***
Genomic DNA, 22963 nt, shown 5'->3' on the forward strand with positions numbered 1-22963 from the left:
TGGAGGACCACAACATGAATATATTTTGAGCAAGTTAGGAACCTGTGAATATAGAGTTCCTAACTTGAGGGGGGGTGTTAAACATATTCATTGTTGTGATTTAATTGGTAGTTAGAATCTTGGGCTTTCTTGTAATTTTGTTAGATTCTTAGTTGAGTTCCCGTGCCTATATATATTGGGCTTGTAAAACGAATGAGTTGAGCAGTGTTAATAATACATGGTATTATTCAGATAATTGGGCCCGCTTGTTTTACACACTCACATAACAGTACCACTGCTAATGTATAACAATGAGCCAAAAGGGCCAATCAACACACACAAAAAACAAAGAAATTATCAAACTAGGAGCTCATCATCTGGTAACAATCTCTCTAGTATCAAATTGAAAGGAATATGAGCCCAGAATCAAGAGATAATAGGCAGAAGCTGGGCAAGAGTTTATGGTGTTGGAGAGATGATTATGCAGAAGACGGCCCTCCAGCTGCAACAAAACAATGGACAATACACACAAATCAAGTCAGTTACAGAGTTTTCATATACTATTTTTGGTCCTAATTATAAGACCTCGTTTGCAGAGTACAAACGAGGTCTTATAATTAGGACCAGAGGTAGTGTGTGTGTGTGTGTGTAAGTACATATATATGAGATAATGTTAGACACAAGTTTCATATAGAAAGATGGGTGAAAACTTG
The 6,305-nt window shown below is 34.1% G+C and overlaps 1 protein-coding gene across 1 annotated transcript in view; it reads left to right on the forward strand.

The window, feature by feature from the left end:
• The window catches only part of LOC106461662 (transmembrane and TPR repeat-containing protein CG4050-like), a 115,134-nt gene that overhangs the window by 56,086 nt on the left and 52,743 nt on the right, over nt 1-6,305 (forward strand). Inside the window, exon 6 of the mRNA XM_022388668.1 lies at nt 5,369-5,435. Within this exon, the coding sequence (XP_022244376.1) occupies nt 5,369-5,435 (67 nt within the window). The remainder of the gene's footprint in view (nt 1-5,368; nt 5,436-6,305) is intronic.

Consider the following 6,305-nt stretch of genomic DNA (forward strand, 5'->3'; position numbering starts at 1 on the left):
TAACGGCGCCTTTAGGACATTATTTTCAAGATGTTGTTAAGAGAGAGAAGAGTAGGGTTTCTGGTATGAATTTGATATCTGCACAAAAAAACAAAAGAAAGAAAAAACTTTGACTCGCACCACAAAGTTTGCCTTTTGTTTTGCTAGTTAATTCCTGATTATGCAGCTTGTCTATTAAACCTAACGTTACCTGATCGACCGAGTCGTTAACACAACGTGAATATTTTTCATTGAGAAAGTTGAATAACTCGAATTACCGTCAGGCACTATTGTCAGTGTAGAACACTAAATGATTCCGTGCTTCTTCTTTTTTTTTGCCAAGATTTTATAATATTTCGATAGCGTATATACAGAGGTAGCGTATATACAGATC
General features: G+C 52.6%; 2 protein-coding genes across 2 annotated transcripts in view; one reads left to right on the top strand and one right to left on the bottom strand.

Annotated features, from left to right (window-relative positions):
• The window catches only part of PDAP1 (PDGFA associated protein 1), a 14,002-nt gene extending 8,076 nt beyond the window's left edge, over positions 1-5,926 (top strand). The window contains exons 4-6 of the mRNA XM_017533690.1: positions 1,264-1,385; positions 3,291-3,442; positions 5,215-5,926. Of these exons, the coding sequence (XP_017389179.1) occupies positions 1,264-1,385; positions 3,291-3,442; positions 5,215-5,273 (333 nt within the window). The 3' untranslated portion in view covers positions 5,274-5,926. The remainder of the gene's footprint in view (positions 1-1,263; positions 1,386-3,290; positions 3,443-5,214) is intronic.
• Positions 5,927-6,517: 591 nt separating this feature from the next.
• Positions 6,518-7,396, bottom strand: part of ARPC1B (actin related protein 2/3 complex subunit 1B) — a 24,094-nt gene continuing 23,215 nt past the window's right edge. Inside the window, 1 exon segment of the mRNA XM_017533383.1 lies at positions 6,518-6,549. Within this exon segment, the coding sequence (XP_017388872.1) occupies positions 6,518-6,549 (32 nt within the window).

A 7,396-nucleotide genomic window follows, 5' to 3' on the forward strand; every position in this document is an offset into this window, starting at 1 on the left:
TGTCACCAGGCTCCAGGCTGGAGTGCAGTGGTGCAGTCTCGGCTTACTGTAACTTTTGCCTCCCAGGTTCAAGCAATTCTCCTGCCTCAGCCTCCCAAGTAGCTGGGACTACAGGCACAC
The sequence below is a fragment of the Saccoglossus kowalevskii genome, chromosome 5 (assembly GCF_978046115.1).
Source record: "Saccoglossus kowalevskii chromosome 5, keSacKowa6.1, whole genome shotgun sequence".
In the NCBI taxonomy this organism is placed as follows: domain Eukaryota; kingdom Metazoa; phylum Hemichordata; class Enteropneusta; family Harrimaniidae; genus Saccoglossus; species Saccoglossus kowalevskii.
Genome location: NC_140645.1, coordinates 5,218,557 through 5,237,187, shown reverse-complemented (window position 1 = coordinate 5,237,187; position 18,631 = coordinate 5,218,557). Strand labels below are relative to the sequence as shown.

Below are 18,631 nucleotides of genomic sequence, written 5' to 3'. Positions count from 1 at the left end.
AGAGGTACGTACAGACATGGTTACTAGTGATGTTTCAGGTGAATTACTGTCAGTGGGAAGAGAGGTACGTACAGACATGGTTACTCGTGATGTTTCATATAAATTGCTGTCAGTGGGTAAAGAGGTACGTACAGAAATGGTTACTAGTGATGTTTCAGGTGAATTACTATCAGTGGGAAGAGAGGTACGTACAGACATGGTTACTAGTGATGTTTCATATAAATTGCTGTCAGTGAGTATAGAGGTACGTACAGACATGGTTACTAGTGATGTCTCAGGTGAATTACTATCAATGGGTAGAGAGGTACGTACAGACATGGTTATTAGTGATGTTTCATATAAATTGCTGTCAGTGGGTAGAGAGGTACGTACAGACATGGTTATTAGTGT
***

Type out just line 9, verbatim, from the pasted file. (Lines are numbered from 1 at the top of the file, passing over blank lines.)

Annotated features, from left to right (window-relative positions):